• Re: (Score:2, Informative)

      by denormaleyes (36953)
      Yes, your computer will resend it. But it does even more! TCP interprets dropped packets as congestion and will reduce its load on the network, generally by 50%. Dropping more than one packet per round trip just serves to confuse TCP a bit more but the net effect is the same: reduce the load by 50%.
    • It will get resent via a different path, hopefully one that it is less congested.
    • Re:toss one packet?! (Score:5, Interesting)

      by shaitand (626655) on Friday April 04, 2008 @07:30PM (#22969114) Journal
      'I'm not big on networking but if I'm sending data to someone and some "flow management" dumps one of the packets, won't my computer or modem just resend it?'

      Yes and when the retransmission occurs the router may be able to handle your packet. The router won't be overloaded forever after all.

      The bigger part of the equation is that with TCP the more packets are dropped the slower you transmit packets. With this solution the heaviest transmissions would have more packets dropped and therefore be slowed down the most.

      I admit, I'd have to check the details of the protocol to see if this is open to abuse by those with a modified TCP stack. The problem is that the packets are dropped in a predictable manner and a modified TCP stack could be designed to 'filter' the noise and yet still degrade when other packets are lost and provide a reliable connection.
      • Re: (Score:3, Informative)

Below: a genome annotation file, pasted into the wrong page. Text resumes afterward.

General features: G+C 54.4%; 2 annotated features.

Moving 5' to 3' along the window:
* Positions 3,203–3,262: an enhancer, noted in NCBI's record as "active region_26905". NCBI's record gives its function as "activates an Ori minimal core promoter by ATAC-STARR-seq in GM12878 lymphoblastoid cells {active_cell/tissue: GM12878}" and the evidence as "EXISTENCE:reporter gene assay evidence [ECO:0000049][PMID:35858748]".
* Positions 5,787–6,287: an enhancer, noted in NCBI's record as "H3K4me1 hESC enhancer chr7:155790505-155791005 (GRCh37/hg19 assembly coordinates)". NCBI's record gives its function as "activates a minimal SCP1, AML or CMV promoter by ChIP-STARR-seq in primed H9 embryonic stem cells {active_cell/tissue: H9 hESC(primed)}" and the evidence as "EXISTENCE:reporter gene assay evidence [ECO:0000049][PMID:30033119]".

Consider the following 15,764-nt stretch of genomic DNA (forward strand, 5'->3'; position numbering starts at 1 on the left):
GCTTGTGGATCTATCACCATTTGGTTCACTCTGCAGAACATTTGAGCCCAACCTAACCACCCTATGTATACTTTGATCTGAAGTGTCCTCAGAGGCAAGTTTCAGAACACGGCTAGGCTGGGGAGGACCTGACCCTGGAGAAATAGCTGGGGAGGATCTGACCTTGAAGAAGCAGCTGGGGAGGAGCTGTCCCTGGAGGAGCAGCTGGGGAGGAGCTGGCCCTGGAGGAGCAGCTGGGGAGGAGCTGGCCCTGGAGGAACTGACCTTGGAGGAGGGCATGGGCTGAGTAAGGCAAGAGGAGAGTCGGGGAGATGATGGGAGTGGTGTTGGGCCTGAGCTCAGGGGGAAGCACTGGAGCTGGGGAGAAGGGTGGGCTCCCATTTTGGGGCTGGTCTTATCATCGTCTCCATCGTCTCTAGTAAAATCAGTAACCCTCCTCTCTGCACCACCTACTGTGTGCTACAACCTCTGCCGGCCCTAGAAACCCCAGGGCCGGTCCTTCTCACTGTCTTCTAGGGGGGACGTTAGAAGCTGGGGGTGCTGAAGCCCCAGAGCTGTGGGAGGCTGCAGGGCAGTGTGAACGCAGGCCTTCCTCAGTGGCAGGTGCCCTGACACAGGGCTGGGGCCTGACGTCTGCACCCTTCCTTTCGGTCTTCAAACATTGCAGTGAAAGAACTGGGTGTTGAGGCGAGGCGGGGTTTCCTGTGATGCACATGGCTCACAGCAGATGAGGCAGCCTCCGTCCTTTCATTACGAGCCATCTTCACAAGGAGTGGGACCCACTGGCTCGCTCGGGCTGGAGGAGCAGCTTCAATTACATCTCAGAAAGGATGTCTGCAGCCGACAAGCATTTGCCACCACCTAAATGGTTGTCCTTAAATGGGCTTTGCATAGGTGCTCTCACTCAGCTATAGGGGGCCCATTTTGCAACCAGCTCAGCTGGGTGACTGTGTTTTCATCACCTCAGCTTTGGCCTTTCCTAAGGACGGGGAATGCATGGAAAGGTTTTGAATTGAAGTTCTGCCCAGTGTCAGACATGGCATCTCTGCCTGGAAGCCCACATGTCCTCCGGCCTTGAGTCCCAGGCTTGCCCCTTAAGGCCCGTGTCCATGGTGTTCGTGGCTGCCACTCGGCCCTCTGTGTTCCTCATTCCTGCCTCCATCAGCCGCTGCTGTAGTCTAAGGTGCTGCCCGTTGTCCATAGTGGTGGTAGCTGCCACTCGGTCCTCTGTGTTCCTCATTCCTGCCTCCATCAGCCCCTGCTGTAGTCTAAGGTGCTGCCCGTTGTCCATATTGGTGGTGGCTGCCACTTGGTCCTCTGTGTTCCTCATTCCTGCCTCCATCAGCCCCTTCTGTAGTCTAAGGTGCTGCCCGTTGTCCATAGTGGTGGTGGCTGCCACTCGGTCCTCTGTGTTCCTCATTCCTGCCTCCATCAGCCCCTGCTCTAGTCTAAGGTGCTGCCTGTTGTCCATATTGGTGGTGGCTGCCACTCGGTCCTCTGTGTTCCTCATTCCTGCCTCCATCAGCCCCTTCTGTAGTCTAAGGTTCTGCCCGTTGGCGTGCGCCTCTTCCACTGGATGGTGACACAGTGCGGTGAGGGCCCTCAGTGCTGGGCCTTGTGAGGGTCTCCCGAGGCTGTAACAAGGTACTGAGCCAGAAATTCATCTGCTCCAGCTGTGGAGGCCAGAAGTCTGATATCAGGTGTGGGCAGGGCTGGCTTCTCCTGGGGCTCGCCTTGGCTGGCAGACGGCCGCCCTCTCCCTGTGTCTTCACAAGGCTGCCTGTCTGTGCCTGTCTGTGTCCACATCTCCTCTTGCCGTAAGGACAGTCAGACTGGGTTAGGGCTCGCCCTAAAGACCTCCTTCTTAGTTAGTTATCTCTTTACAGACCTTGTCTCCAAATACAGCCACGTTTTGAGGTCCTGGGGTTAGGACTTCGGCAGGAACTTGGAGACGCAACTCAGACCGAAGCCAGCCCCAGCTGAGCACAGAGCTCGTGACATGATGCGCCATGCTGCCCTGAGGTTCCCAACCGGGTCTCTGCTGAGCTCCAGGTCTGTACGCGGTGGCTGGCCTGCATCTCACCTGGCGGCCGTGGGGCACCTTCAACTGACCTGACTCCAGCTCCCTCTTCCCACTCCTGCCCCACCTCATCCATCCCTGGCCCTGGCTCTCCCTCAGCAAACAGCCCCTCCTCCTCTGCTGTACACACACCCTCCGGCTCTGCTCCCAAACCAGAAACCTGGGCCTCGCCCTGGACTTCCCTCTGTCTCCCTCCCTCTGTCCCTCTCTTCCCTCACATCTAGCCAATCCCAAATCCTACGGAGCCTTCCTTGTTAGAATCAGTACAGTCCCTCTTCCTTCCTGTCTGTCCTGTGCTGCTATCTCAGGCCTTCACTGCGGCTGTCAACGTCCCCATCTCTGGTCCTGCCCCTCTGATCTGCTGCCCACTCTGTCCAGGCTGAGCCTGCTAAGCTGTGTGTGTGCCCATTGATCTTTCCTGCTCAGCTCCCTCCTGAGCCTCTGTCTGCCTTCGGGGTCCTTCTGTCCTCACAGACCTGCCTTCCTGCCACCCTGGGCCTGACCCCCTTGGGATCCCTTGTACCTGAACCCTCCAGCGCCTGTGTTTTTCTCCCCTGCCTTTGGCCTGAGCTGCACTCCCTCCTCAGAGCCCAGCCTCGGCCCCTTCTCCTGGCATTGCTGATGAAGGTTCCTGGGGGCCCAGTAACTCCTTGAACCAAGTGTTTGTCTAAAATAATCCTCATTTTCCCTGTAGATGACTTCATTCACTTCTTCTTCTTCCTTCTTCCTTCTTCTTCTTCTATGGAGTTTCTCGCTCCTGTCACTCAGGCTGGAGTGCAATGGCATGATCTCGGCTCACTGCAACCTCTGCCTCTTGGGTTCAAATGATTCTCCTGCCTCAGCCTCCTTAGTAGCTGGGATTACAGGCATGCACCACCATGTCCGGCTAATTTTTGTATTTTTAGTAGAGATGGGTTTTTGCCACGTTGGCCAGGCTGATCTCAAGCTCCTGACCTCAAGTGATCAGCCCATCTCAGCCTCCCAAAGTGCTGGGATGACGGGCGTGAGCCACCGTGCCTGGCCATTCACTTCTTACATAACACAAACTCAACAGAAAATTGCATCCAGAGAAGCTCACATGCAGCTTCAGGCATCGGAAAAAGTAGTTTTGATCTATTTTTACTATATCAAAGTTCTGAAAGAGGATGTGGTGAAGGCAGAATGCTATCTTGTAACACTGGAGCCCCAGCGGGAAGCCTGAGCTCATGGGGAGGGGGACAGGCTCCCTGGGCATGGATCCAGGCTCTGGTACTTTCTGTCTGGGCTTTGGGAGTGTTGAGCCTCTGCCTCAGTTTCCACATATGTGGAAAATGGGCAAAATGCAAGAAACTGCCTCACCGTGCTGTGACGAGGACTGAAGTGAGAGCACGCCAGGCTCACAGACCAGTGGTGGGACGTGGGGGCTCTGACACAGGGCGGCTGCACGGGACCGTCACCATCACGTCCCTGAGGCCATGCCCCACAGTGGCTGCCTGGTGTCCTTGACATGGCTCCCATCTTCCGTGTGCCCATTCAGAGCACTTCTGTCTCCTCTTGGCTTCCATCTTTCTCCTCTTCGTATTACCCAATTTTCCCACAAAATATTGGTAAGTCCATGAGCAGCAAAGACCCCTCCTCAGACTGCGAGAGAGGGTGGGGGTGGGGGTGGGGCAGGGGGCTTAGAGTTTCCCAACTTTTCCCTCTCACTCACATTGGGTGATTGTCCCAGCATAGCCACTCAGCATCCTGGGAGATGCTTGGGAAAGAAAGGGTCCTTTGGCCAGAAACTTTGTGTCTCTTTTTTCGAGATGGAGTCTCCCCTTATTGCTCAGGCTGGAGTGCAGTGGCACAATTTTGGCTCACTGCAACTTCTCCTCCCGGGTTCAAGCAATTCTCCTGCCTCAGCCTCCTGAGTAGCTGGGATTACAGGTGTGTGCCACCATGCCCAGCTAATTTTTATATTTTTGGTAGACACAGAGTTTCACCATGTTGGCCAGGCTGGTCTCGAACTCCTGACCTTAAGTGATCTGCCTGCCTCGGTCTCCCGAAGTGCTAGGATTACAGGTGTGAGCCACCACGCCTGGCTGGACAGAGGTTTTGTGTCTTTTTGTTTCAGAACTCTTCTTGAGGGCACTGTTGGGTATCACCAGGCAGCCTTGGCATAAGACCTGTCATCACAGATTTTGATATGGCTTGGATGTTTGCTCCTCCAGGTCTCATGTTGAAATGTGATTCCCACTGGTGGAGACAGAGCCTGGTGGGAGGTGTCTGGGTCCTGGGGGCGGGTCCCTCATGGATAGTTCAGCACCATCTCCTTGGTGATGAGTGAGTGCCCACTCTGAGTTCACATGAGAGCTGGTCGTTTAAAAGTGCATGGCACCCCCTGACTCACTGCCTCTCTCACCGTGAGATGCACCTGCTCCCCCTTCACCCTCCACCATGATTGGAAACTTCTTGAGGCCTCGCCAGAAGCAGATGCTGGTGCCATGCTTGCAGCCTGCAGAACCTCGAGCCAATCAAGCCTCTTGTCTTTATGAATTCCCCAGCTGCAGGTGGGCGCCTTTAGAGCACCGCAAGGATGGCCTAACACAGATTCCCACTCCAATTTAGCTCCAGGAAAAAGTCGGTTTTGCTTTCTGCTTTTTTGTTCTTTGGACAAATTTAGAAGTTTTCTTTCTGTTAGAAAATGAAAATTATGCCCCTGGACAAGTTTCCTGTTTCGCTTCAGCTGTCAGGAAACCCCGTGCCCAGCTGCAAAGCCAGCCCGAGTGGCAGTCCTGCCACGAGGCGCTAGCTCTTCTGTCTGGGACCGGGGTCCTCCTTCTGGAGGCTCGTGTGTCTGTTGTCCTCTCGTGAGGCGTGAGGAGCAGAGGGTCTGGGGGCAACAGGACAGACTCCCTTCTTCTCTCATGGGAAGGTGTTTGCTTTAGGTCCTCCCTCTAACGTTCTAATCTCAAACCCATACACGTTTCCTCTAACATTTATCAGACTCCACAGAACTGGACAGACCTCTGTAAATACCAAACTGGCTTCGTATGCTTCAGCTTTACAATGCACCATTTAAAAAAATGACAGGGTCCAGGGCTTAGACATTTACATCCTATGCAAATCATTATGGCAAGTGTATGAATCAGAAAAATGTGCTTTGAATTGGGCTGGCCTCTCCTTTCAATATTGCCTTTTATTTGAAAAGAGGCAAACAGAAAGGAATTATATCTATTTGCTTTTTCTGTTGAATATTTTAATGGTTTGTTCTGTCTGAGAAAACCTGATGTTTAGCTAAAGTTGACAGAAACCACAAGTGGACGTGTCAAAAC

by markov_chain (202465)
        Yes, TCP congestion control relies on everyone following the protocol. If you hack your TCP stack to send each packet twice, not cut down the congestion window, etc., you can get better performance. In practice, anyone doing this on a scale large enough to be noticed (think Apple) would get yelled at by the ISPs. Big players wouldn't do it because if the majority of users tried to cheat their performance would get worse.

        IMHO hacks like this don't help enough to go through the trouble of installing, and i
        • by shaitand (626655)
          Big players wouldn't do something like use a hacked TCP stack, but a P2P application might. Just as there are P2P applications that use a hacked version of their own protocol to thwart fairness efforts.

          20 million P2P users with hacked stacks in this scenario would probably result in poorer performance and greater congestion than we have now.
          • Ultimately, cheating doesn't help if enough people do it, whether it's by using hacked TCP stacks, or roll-your-own UDP protocols. The only real way to improve performance is to grow the network capacity.
      • ...from one's own TCP stack.

        I think this proposal is a bit reckless and naive at the same time. Not a good combination. Add to that he is trying to set a precedent for data degradation when none is needed.